I suffer from Multiple Sclerosis. I suffer from a cocktail of other ailments that such abbreviations bring. But you never know what or which. You spend endless hours every week with new symptoms that could fit into other definitions. There is a concoction of medications. There is an assortment of supplements that promise good health. Is there ever hope. Never. Hope is about knowing that the disease will go away. Hope is for the foolish.
There is fighting. There is preparedness. And there is perseverance.
I must live as the capacitor that can store every iota of strength for my depleting years ahead.
I will persevere.
How do I begin to tell you my story? There is an ocean of words behind every one that I will write. I do remember that routine afternoon when things changed.
I was working on an art project on my computer when suddenly, I saw a strange grey blur around everything. We visited a number of ophthalmologists after this, only to be dismissed repeatedly that I was imagining my vision changes. Ultimately, the mind numbing headaches, the dimming vision and a lot of online help led me to believe I had optic neuritis. I felt pain when I moved my eyes, a pressure on my eyeball like it would explode and loss of colour; over the next few weeks my world became dimmer and dimmer. Ultimately, the edges around everyday objects began to separate, and I began to see two of everything.
After a painful wait, seemingly unintelligent doctors, we finally met a neurologist who told us about optic neuritis. Optic neuritis is inflammation of the optic nerve, which carries visual information from the eye to the brain. If the nerve gets inflamed, it damages the insulation around it (the myelin sheath) and may result in permanent vision loss.
That night, as my sister and I poured over the internet, we came across a website which warned that this is a fairly common symptom of multiple sclerosis (MS). I knew MS was something sinister, but nothing beyond that. The ground beneath my feet shifted. We shut the laptop and went to sleep. Unfortunately for me, as I bent my neck forward that night, an electric shock ran down my spine.
The Lhermitte’s sign, which confirms the neck part of the spinal cord has been affected by MS; the other shivers were my own. Knowing that something was wrong, but praying otherwise, I went in for my MRI. Lesions on my brain shined white on my MRI scans. They indicated scarring (sclerosis) in my brain where destruction of the protective myelin sheath had taken place. A further physical examination by the neurologist led to my diagnosis. I held his gaze when he told me. I accepted it easily enough. He must have put me in the box marked denial.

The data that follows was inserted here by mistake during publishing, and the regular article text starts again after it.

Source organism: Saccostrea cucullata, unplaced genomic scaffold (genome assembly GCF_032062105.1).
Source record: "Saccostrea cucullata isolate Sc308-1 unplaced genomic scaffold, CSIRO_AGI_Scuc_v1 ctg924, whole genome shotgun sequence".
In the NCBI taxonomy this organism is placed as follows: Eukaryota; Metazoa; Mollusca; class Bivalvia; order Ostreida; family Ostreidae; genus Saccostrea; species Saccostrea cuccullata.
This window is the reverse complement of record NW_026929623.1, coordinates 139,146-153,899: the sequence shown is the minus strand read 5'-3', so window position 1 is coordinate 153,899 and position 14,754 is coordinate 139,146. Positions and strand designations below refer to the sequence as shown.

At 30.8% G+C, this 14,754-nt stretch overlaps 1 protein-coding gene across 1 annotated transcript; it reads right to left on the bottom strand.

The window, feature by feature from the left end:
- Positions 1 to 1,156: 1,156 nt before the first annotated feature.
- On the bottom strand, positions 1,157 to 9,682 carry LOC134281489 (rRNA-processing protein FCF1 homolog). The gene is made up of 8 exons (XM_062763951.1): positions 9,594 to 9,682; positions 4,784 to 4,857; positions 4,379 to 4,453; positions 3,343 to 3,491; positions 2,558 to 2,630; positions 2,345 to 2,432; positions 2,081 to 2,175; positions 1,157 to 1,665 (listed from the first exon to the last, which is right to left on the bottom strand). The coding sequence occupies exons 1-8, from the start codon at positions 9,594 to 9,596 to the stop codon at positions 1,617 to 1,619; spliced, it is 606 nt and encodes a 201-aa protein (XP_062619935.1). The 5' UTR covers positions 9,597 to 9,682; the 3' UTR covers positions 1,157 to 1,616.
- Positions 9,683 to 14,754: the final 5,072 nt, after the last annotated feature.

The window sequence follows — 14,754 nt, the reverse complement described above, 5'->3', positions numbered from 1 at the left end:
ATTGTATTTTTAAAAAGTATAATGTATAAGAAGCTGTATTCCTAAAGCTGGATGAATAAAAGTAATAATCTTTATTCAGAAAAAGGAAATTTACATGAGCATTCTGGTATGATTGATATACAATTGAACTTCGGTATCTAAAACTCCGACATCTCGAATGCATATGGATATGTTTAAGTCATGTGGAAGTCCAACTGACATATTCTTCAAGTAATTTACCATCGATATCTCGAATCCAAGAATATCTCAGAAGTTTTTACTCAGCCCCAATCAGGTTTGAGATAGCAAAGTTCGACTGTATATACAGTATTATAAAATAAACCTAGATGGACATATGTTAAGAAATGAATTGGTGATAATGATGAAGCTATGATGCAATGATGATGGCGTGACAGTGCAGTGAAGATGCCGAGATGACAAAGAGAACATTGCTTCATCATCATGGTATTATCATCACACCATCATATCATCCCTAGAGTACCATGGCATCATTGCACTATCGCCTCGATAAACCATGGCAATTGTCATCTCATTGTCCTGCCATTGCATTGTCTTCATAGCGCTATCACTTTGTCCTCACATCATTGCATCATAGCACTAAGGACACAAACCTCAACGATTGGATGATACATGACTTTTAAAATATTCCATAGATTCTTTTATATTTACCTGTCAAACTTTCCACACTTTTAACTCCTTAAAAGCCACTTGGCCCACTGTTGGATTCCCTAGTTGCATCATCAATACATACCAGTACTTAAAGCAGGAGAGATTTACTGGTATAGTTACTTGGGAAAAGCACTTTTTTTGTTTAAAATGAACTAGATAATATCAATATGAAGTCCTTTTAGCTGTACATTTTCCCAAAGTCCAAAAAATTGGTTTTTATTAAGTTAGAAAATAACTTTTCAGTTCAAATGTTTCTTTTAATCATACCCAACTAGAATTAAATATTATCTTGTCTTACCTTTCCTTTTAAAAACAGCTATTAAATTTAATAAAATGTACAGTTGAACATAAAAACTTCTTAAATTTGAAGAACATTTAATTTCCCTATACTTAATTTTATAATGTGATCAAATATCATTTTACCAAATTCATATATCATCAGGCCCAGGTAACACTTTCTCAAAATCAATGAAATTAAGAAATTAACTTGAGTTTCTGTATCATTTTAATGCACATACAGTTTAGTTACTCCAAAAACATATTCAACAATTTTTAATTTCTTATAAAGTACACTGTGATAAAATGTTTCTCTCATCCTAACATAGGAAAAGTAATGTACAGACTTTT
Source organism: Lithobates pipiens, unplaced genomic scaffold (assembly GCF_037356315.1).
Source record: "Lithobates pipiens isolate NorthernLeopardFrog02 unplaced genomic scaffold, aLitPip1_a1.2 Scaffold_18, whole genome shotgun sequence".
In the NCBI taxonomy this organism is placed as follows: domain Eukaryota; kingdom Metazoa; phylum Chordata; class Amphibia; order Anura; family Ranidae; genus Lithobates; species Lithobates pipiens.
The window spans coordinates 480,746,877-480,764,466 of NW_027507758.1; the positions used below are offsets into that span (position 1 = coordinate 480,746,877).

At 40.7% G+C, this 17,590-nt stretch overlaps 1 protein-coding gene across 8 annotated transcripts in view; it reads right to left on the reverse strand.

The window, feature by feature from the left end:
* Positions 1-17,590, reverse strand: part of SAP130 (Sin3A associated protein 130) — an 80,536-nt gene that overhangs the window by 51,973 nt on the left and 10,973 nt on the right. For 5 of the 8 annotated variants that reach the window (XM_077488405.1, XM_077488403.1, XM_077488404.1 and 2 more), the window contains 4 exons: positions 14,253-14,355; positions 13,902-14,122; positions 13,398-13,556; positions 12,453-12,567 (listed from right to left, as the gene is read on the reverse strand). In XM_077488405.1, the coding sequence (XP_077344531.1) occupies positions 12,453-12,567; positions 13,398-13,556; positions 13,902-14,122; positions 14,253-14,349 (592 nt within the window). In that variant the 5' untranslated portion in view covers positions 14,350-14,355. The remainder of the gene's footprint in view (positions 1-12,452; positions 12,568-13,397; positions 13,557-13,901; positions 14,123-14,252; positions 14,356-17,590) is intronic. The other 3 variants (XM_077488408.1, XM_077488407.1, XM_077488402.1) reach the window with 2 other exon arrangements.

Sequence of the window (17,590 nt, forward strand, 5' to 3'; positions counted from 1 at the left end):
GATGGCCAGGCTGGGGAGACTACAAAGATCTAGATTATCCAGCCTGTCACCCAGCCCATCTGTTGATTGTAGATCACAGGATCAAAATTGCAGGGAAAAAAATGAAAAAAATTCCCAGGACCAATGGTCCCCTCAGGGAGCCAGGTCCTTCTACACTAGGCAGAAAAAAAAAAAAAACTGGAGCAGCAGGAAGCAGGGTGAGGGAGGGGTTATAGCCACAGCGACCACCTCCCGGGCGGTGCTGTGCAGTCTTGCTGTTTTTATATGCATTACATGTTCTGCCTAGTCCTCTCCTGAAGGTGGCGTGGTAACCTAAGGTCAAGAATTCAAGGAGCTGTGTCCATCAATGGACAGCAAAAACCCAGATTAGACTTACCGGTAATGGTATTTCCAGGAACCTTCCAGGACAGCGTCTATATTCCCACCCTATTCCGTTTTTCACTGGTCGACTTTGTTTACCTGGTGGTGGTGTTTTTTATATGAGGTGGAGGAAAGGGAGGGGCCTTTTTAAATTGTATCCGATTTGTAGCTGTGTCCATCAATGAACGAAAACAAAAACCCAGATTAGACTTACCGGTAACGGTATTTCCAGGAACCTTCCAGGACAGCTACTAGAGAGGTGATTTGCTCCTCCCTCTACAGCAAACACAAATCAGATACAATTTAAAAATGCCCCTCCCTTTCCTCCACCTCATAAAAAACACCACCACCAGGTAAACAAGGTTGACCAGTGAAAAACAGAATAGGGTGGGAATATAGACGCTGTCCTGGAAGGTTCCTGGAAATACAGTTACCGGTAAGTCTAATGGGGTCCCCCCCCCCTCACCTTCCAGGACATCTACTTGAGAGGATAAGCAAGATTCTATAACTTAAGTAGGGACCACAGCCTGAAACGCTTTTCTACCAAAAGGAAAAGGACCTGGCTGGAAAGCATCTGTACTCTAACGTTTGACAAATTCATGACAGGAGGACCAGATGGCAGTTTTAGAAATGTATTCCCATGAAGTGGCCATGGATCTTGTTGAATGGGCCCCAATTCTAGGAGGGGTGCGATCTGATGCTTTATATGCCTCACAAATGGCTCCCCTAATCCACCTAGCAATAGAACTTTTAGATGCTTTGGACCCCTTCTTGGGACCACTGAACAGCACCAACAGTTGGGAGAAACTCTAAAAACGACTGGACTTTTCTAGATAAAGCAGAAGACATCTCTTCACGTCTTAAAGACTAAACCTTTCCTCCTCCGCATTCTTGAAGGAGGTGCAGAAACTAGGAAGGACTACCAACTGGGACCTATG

Learning about your disease is the easy part; living with it is a whole different monster.
The first step was to do something about the vision. I was put on intravenous corticosteroids, and gradually but surely the world came back into focus by my third dose. I learnt I had relapsing-remitting MS – the good kind. Basically, my immune system was attacking itself and the protective layers (myelin) around my nerves were getting destroyed.
In medical terminology, this demyelination impairs the nerve functions of interpreting and receiving signals from the brain. Vague symptoms of demyelination in the brain sometimes begin long before the disorder is diagnosed. For example, tingling, numbness, pain, burning, and itching may occur in the arms, legs, trunk, or face. The sense of touch may be reduced. People may lose strength or dexterity in a leg or hand, which may become stiff. Often the disorder slowly worsens, disabling some people, but life span is unaffected unless the disorder is very severe. Luckily for me, I would have periods of relatively good health alternate with episodes of worsening symptoms. As recovery during remission is good but incomplete, the disorder worsens slowly over time.